The Health Fair: An Effective Approach to Health Promotion?
Version of Record online: 5 MAY 2007
Public Health Nursing
Volume 2, Issue 1, pages 33–42, March 1985
How to Cite
Clark, M. J. (1985), The Health Fair: An Effective Approach to Health Promotion?. Public Health Nursing, 2: 33–42. doi: 10.1111/j.1525-1446.1985.tb00674.x
- Issue online: 5 MAY 2007
- Version of Record online: 5 MAY 2007
The health fair is an approach used to educate the public with regard to health promotion and illness prevention. The professional literature describes the organization of a health fair and the need to evaluate its effects. Relatively little has been written that deals specifically with the effects of a health fair in terms of impact on knowledge and client behavior. The health-belief model provides a framework for investigating the effectiveness of such a fair as a vehicle for changing health behaviors by providing information and serving as a cue to action.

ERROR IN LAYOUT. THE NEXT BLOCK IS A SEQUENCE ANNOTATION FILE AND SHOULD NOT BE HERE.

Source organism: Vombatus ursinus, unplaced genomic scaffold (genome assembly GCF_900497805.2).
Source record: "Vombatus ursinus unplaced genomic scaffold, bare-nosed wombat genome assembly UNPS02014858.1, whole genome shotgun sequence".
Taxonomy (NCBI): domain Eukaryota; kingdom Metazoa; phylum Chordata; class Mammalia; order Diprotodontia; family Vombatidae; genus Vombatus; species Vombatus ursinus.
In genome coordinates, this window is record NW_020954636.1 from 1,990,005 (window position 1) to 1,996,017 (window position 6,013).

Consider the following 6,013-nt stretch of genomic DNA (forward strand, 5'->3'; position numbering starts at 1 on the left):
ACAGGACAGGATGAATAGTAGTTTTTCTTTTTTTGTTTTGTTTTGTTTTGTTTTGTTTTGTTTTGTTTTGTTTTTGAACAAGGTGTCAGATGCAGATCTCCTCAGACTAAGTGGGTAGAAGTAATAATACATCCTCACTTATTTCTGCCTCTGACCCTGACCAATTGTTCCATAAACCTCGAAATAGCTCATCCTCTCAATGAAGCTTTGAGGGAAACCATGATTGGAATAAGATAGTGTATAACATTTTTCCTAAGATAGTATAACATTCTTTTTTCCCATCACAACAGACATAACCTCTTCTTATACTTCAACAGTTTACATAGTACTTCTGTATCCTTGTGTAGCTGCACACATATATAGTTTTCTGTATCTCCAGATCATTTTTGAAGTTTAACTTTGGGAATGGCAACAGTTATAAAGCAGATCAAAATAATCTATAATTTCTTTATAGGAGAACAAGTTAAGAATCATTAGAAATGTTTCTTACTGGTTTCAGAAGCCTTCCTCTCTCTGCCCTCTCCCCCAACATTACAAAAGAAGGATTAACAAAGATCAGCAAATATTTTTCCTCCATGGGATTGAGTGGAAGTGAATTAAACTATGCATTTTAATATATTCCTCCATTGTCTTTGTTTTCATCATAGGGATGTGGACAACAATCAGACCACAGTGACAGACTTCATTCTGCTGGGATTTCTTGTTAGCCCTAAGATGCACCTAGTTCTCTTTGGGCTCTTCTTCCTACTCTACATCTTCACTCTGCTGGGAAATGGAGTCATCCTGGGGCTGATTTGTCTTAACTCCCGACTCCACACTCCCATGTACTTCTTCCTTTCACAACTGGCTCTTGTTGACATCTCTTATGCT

An evaluation of a women's health day program on a large military base indicated that health fairs are effective in terms of dissemination of information and intent to change behavior. A questionnaire examined the extent of health knowledge and behaviors practiced by participants. A significant difference between pretest and posttest scores for knowledge was noted. A majority of respondents also indicated their intent to change from health-damaging to health-promoting behaviors.